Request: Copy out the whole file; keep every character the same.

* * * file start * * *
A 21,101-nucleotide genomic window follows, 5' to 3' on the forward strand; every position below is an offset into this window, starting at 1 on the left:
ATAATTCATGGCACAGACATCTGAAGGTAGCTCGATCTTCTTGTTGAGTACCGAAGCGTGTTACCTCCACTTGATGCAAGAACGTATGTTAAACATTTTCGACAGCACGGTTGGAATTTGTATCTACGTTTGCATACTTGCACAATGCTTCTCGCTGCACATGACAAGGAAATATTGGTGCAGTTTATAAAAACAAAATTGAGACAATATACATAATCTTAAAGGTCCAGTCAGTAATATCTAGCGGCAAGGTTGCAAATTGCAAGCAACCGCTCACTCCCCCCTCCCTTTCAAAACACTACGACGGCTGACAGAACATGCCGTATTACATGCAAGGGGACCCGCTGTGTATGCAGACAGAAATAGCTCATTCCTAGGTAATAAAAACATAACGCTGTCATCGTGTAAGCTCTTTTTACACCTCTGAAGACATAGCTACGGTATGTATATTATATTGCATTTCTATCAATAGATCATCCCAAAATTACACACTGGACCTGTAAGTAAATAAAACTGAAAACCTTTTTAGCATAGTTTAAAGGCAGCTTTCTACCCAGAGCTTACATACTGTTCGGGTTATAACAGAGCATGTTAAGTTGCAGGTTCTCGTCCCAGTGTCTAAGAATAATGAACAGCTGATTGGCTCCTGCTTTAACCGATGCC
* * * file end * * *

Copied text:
A 21,101-nucleotide genomic window follows, 5' to 3' on the forward strand; every position below is an offset into this window, starting at 1 on the left:
ATAATTCATGGCACAGACATCTGAAGGTAGCTCGATCTTCTTGTTGAGTACCGAAGCGTGTTACCTCCACTTGATGCAAGAACGTATGTTAAACATTTTCGACAGCACGGTTGGAATTTGTATCTACGTTTGCATACTTGCACAATGCTTCTCGCTGCACATGACAAGGAAATATTGGTGCAGTTTATAAAAACAAAATTGAGACAATATACATAATCTTAAAGGTCCAGTCAGTAATATCTAGCGGCAAGGTTGCAAATTGCAAGCAACCGCTCACTCCCCCCTCCCTTTCAAAACACTACGACGGCTGACAGAACATGCCGTATTACATGCAAGGGGACCCGCTGTGTATGCAGACAGAAATAGCTCATTCCTAGGTAATAAAAACATAACGCTGTCATCGTGTAAGCTCTTTTTACACCTCTGAAGACATAGCTACGGTATGTATATTATATTGCATTTCTATCAATAGATCATCCCAAAATTACACACTGGACCTGTAAGTAAATAAAACTGAAAACCTTTTTAGCATAGTTTAAAGGCAGCTTTCTACCCAGAGCTTACATACTGTTCGGGTTATAACAGAGCATGTTAAGTTGCAGGTTCTCGTCCCAGTGTCTAAGAATAATGAACAGCTGATTGGCTCCTGCTTTAACCGATGCC